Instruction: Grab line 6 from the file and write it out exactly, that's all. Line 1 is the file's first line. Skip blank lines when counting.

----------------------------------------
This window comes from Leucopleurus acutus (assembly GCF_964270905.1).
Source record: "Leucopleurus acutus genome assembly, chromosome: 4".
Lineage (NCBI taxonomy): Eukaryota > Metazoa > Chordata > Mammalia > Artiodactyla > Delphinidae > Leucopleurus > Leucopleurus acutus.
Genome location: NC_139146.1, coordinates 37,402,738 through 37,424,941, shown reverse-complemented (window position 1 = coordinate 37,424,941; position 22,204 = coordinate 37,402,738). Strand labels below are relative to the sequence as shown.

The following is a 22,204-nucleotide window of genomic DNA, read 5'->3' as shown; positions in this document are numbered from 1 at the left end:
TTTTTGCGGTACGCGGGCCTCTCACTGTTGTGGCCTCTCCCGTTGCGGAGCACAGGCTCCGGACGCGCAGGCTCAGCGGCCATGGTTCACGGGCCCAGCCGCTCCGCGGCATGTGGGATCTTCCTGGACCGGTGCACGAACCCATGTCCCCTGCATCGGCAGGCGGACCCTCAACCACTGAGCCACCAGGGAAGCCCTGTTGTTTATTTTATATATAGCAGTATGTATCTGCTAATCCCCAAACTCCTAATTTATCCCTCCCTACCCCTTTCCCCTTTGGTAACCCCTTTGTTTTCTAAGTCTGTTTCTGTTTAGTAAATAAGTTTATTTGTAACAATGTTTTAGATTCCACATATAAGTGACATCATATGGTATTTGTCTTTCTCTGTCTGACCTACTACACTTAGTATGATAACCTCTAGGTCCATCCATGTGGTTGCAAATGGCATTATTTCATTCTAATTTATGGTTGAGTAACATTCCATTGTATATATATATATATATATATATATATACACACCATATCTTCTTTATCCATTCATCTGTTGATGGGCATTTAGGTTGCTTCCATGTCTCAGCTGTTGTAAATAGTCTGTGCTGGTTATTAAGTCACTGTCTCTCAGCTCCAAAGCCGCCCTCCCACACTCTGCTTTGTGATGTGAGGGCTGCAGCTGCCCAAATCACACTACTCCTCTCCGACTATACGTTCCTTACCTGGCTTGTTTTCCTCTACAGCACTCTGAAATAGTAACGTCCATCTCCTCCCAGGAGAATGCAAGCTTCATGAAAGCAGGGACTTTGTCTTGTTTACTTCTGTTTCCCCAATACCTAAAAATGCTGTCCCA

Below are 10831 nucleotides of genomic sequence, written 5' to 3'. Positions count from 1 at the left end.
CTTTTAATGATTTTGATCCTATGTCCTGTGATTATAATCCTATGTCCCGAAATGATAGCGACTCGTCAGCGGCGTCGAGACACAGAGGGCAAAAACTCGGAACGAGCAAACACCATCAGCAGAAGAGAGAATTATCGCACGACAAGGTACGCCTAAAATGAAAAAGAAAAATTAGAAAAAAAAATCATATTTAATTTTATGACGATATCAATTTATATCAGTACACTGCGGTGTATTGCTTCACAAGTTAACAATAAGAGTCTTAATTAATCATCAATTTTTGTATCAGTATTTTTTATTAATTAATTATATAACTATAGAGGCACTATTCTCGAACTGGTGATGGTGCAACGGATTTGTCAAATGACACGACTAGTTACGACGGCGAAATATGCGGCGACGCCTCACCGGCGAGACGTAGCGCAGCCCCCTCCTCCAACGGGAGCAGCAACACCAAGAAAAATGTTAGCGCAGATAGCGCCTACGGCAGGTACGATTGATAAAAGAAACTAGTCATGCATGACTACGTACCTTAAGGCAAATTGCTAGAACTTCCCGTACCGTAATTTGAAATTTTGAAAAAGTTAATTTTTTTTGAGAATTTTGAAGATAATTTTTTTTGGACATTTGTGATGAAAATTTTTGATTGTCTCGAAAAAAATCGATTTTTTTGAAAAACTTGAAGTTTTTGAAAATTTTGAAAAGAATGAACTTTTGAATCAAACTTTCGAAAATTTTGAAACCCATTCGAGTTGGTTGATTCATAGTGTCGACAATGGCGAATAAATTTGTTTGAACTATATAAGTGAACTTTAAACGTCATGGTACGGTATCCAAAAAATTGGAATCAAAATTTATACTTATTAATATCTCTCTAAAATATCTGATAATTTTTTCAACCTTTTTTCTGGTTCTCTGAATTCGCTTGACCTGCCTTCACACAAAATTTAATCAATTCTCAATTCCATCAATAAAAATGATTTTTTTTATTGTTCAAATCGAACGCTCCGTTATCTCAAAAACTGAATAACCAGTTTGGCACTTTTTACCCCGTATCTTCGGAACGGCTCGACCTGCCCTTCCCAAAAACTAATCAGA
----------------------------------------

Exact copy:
TTTTTGCGGTACGCGGGCCTCTCACTGTTGTGGCCTCTCCCGTTGCGGAGCACAGGCTCCGGACGCGCAGGCTCAGCGGCCATGGTTCACGGGCCCAGCCGCTCCGCGGCATGTGGGATCTTCCTGGACCGGTGCACGAACCCATGTCCCCTGCATCGGCAGGCGGACCCTCAACCACTGAGCCACCAGGGAAGCCCTGTTGTTTATTTTATATATAGCAGTATGTATCTGCTAATCCCCAAACTCCTAATTTATCCCTCCCTACCCCTTTCCCCTTTGGTAACCCCTTTGTTTTCTAAGTCTGTTTCTGTTTAGTAAATAAGTTTATTTGTAACAATGTTTTAGATTCCACATATAAGTGACATCATATGGTATTTGTCTTTCTCTGTCTGACCTACTACACTTAGTATGATAACCTCTAGGTCCATCCATGTGGTTGCAAATGGCATTATTTCATTCTAATTTATGGTTGAGTAACATTCCATTGTATATATATATATATATATATATATATACACACCATATCTTCTTTATCCATTCATCTGTTGATGGGCATTTAGGTTGCTTCCATGTCTCAGCTGTTGTAAATAGTCTGTGCTGGTTATTAAGTCACTGTCTCTCAGCTCCAAAGCCGCCCTCCCACACTCTGCTTTGTGATGTGAGGGCTGCAGCTGCCCAAATCACACTACTCCTCTCCGACTATACGTTCCTTACCTGGCTTGTTTTCCTCTACAGCACTCTGAAATAGTAACGTCCATCTCCTCCCAGGAGAATGCAAGCTTCATGAAAGCAGGGACTTTGTCTTGTTTACTTCTGTTTCCCCAATACCTAAAAATGCTGTCCCA